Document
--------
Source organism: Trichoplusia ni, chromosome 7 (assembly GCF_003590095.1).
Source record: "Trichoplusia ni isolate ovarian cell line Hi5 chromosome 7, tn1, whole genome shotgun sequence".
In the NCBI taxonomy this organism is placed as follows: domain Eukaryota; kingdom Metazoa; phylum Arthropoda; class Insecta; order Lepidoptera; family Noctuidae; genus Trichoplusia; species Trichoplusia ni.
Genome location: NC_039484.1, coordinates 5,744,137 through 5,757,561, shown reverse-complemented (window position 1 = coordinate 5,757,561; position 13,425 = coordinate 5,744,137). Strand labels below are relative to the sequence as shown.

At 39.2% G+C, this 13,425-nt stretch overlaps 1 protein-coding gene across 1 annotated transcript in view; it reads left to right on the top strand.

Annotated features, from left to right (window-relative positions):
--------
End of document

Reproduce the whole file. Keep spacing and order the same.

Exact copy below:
Source organism: Trichoplusia ni, chromosome 7 (assembly GCF_003590095.1).
Source record: "Trichoplusia ni isolate ovarian cell line Hi5 chromosome 7, tn1, whole genome shotgun sequence".
In the NCBI taxonomy this organism is placed as follows: domain Eukaryota; kingdom Metazoa; phylum Arthropoda; class Insecta; order Lepidoptera; family Noctuidae; genus Trichoplusia; species Trichoplusia ni.
Genome location: NC_039484.1, coordinates 5,744,137 through 5,757,561, shown reverse-complemented (window position 1 = coordinate 5,757,561; position 13,425 = coordinate 5,744,137). Strand labels below are relative to the sequence as shown.

At 39.2% G+C, this 13,425-nt stretch overlaps 1 protein-coding gene across 1 annotated transcript in view; it reads left to right on the top strand.

Annotated features, from left to right (window-relative positions):